The fact that I found most characters in the book revolting, with no redeeming features to speak of, stopped me from giving this book a better score. Maybe that’s not being an objective critic, but I never claimed to be one. I like some redemption in my books. A glimpse of hope. A happy ending. But then again, I can appreciate the dark humour (it’s not funny but it is amusing, in a crazy way) that is lying under the surface of this book. So I’ll just say: read it. Make up your own mind. Because, even if you hate the characters, their portrayal, the story and the writing will make it worth your while.

iamnothamlet’s #CBR5 Review #15: Sharp Objects by Gillian Flynn

Cannonball 15This is a terrible book and no one should ever read it. How’s that for a review?

You want more? Fine. Sharp Objects is a formless blob of a story that fails as both a mystery and as a thriller, and it’s unlikable protagonist is such a milquetoast nothing of a personality that she renders the reader unable to care whether the murders at the heart of the novel are ever solved, or really if any of the characters lives or dies. Oh, and I’m fairly certain that either the author of this book is a woman who hates women, or is at the very least so inarticulate that she brings about that impression through her own fault.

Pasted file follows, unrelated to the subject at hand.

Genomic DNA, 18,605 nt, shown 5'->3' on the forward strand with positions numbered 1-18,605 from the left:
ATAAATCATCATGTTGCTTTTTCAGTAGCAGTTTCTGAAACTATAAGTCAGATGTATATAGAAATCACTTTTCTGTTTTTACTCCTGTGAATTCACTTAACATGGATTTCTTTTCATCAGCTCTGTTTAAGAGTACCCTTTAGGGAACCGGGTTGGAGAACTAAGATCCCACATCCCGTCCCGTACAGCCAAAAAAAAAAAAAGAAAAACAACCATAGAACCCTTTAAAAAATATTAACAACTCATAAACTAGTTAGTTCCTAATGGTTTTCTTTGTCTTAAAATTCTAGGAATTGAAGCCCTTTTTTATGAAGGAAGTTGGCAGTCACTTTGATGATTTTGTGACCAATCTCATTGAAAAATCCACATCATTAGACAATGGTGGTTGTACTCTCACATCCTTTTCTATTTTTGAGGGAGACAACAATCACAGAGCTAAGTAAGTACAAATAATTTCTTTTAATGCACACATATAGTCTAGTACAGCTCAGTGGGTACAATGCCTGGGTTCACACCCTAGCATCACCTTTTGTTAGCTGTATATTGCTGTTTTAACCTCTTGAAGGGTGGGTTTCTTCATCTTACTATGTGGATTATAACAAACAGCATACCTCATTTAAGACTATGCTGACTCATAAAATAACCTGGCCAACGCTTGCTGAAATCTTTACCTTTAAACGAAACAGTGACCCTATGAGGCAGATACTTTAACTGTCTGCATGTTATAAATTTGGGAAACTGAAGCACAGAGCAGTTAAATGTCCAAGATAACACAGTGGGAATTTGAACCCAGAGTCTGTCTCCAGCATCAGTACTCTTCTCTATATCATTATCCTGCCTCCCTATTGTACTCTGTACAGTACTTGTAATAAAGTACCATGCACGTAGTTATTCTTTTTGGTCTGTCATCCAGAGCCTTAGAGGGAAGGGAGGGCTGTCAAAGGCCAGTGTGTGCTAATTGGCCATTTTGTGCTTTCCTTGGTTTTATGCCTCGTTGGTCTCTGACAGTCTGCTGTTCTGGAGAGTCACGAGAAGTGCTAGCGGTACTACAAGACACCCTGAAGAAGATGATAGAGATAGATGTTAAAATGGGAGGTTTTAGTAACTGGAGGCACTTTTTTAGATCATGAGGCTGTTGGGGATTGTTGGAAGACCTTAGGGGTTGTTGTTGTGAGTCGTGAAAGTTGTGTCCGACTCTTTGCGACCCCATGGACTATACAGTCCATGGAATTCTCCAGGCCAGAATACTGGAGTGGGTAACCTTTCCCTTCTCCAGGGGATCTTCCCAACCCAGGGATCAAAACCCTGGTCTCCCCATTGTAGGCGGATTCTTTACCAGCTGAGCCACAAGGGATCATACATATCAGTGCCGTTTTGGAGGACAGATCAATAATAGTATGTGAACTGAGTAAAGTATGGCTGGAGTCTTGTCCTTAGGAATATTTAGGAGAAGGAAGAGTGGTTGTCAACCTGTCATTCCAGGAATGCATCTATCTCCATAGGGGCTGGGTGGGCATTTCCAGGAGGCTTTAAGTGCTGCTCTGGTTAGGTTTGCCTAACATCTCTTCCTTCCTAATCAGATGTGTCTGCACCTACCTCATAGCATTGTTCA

Camille Preaker is a third-rate reporter at the fourth-largest paper in Chicago. When two children are murdered in similar fashion in her rural home town, her editor sends her home to stay with her mother and uncover the story.

Though Camille gets close to the main police detective, her reporting and her investigation are lifeless and basically irrelevant to the plot. Flynn is much more interested in exploring the family dynamics of Camille’s former home, where her distant mother is still mourning Camille’s long-dead sister and over-mothering the child she had to replace it.

Sharp Objects fails to construct an interesting or clever mystery, never setting up enough reasonable alternatives to make the reader genuinely curious and eager to continue reading. Camille is also problematic, because her submissive, retreating personality makes her unlikely to take action. Most of the novel’s major reveals come about because of what is done to Camille, not by her.